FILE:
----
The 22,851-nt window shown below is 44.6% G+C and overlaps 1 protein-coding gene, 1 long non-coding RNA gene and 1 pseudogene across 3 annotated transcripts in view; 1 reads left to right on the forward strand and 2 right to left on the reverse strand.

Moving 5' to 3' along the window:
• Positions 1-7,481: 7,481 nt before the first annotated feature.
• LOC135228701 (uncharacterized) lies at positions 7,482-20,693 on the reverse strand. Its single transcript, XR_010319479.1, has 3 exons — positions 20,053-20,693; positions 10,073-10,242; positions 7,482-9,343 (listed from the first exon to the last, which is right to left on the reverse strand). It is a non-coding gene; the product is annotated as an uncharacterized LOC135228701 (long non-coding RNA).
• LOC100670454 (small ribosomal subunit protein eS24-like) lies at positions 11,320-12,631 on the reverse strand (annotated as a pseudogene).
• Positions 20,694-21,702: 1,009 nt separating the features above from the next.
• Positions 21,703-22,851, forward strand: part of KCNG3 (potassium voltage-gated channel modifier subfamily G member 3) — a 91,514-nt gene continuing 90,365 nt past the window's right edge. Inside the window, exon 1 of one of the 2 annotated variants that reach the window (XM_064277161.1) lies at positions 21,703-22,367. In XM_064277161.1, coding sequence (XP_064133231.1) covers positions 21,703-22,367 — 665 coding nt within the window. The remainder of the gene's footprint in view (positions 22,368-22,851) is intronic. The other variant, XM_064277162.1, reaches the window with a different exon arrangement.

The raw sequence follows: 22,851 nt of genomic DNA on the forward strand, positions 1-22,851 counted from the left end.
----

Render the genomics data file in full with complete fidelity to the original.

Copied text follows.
The 22,851-nt window shown below is 44.6% G+C and overlaps 1 protein-coding gene, 1 long non-coding RNA gene and 1 pseudogene across 3 annotated transcripts in view; 1 reads left to right on the forward strand and 2 right to left on the reverse strand.

Moving 5' to 3' along the window:
• Positions 1-7,481: 7,481 nt before the first annotated feature.
• LOC135228701 (uncharacterized) lies at positions 7,482-20,693 on the reverse strand. Its single transcript, XR_010319479.1, has 3 exons — positions 20,053-20,693; positions 10,073-10,242; positions 7,482-9,343 (listed from the first exon to the last, which is right to left on the reverse strand). It is a non-coding gene; the product is annotated as an uncharacterized LOC135228701 (long non-coding RNA).
• LOC100670454 (small ribosomal subunit protein eS24-like) lies at positions 11,320-12,631 on the reverse strand (annotated as a pseudogene).
• Positions 20,694-21,702: 1,009 nt separating the features above from the next.
• Positions 21,703-22,851, forward strand: part of KCNG3 (potassium voltage-gated channel modifier subfamily G member 3) — a 91,514-nt gene continuing 90,365 nt past the window's right edge. Inside the window, exon 1 of one of the 2 annotated variants that reach the window (XM_064277161.1) lies at positions 21,703-22,367. In XM_064277161.1, coding sequence (XP_064133231.1) covers positions 21,703-22,367 — 665 coding nt within the window. The remainder of the gene's footprint in view (positions 22,368-22,851) is intronic. The other variant, XM_064277162.1, reaches the window with a different exon arrangement.

The raw sequence follows: 22,851 nt of genomic DNA on the forward strand, positions 1-22,851 counted from the left end.